There is a whole other half a day course that you can take at the school on how to make sausages. We were lucky enough to be getting to learn those skills as well on this Pig in a Day course as we got to spend an hour making our own sausages.

There was nothing unsavoury or anything scraped off the floor going into these bangers. All we were using was the left over bits of meat that we had not used for chops or that joint and the fat that we had cut out of the carcass.

Chris showed us how to set up and then we were soon up to full speed and rotating around taking it in turns to ‘turn the wheel’, ‘fill the casings’ and ‘making the sausage into links’

The hardest part I found was tying the ends of each link, I was all fingers and thumbs again. I suppose it was like tying the end of a balloon and I am no good at that either.

I had tried to make sausages before at home but they looked nothing like these beautiful plump and glistening links we made here. These actually look like ones that I would want to pay top dollar for!

Sausage Links

I was really surprised at just how many sausage links we managed to make as a group in just about 30-40 minutes. We got to take home what we had made and my share of the spoils was 24 sausages most of which have since been distributed between my belly, the freezer, and family.

Lunch at the Artisan School

Lunch was also provided as part of the course and it was a pretty terrific lunch too. It was buffet style but that basically just means that you put a bit of everything on your plate. There were some excellent freshly baked quiches that everyone was loving and some beautiful pink slices of roast beef with home made horseradish sauce. It was an added little bonus.

Pig in a Day

The prospectus online for the ‘Pig in a Day’ Course had described the day as:

“This one-day course will give you the opportunity to explore every part of a pig, from nose to tail. As well as learning practical knife skills and butchery techniques, you’ll gain fascinating insight from our expert butchers into the journey of a pig from farm to table.”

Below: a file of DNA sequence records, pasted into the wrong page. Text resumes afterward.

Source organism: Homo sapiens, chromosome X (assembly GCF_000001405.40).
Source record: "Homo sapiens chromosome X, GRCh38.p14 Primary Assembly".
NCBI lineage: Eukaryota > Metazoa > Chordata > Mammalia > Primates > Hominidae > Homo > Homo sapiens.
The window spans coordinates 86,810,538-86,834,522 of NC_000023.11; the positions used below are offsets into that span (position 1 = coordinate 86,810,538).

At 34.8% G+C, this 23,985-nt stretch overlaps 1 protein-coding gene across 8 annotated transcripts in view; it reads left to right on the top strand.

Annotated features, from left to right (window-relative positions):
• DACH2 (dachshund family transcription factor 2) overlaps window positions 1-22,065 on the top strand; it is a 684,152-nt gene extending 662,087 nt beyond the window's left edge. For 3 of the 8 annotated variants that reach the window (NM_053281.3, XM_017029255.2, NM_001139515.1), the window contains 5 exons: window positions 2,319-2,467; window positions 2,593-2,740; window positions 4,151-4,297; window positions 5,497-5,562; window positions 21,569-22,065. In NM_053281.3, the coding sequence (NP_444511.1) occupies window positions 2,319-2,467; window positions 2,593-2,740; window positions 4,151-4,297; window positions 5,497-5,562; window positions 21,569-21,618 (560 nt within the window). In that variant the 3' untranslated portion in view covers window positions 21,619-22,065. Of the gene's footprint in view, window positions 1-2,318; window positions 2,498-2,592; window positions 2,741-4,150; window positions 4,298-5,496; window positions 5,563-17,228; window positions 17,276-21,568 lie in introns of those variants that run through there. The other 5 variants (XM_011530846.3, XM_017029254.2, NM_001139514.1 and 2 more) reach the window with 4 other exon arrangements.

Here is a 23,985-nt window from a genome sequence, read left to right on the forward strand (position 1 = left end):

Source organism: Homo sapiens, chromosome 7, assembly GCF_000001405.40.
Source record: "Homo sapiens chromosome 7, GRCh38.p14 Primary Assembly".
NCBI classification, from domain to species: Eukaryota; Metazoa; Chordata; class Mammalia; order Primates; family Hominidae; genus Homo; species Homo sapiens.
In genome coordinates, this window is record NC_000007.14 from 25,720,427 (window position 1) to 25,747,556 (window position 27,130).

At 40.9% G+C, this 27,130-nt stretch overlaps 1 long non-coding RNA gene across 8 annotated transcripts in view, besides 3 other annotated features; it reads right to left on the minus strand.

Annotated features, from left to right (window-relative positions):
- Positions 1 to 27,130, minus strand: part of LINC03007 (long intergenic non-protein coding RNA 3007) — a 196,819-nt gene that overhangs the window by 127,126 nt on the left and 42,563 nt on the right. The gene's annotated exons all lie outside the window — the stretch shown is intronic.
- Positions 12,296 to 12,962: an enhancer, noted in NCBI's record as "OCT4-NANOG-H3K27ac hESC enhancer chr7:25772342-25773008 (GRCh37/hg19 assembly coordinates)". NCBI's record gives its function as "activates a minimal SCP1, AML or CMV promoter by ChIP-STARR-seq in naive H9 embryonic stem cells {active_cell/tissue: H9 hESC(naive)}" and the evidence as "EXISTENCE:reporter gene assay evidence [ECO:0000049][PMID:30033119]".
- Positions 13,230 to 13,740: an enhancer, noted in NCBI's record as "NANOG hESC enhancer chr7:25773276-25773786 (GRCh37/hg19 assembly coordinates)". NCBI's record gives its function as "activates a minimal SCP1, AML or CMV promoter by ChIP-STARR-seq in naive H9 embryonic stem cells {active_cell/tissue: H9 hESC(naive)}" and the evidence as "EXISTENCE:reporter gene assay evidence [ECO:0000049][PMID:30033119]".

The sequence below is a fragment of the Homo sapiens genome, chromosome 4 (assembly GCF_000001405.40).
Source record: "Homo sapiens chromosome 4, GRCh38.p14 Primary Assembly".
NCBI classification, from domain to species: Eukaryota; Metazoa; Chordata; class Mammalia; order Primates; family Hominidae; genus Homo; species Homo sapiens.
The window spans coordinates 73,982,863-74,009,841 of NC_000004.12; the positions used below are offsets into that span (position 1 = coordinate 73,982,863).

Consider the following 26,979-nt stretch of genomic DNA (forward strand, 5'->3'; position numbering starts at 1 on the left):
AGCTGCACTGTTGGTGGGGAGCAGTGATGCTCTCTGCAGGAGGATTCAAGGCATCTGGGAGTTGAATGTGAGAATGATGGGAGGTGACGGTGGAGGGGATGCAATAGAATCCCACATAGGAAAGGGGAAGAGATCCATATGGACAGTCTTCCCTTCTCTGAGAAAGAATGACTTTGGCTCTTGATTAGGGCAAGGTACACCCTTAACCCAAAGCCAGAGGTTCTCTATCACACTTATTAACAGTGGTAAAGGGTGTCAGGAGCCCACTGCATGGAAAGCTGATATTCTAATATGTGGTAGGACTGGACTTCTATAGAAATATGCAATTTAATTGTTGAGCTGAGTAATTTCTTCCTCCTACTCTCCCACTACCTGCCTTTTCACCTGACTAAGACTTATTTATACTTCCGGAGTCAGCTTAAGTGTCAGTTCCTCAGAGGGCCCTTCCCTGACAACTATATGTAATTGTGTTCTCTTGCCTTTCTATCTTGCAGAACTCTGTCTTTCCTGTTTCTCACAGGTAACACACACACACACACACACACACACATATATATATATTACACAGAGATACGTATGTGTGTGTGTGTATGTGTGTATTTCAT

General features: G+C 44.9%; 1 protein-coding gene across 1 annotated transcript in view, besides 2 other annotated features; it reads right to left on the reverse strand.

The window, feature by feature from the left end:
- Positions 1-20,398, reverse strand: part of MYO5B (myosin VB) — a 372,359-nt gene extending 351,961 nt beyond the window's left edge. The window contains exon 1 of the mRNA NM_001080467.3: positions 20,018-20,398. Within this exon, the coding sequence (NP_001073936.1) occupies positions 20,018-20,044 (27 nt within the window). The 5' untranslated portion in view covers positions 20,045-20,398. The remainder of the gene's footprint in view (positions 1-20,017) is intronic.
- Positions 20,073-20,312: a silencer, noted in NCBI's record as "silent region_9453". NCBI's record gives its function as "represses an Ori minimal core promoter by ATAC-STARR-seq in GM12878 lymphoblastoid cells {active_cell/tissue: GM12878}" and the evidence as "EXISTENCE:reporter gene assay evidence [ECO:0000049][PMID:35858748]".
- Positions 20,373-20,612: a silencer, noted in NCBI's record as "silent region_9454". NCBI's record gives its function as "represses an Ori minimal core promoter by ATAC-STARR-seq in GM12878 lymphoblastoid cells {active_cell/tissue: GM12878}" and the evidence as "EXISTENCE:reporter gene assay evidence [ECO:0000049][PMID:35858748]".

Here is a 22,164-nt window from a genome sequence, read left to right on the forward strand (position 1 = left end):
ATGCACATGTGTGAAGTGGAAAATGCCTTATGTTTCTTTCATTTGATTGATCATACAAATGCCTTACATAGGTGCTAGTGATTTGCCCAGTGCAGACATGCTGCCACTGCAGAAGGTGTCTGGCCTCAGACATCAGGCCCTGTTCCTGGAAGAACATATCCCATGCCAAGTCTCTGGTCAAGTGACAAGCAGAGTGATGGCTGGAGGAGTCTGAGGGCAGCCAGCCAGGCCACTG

It was quite hard work but really interesting to learn just how much meat we actually got from the pig. I was surprised how much we could use, apparently about 70% of the animal which is a really high yield in comparison to a cow or a sheep which is about 50%

If you really want a better understanding of where your meat comes from and / or want to learn some practical butchery skills then I would certainly recommend this course.

Having taken this course I would be keen to try any of the other courses at the School. It was a very welcoming place and I had the feeling that they really wanted to provide you with value for money and a real learning experience and just a great fun filled time.

The Take Home

You didn’t just get to learn skills and have a nice lunch, you also get to take home some of the produce that you created. I ended up with about 8 chops, slices of belly pork, a big piece of fillet and as I said 24 sausages. Time to ‘Pig Out’ 🙂

The School

The School of Artisan Food is located on the Welbeck Estate at this address:
The School of Artisan Food
Lower Motor Yard
S80 3LR

You can also check them out them out on their Facebook Page, their Twitter feed, and on their Instagram Profile

Footnote: Sausages at Home

I have already served up a few of these sausages and they cook very well. Nice and meaty and well seasoned with just salt and pepper. I was very happy with these and will try and make some at home now that I have a better understanding of how to do it 🙂

3 Comments Add yours

  1. That looks excellent, though the knots do tend to suggest you were never in the Scouts. 🙂 Long time, no see – sorry, I should do better at keeping up. Is your Mother keeping well? (No, I wasn’t in the Scouts, and no, I couldn’t do better…)

    1. myfoodhunt says:

      Hi Simon, I was in the Scouts but I am not sure that I got the knots badge. The knots were the hardest part of the course. Chopping up the pig was the easy bit and eating the sausages even easier

      1. The first pig we cut up at home was about fifty years ago, using the kitchen table and kitchen knives. It was also the last. We got the farmer to butcher them after that. 🙂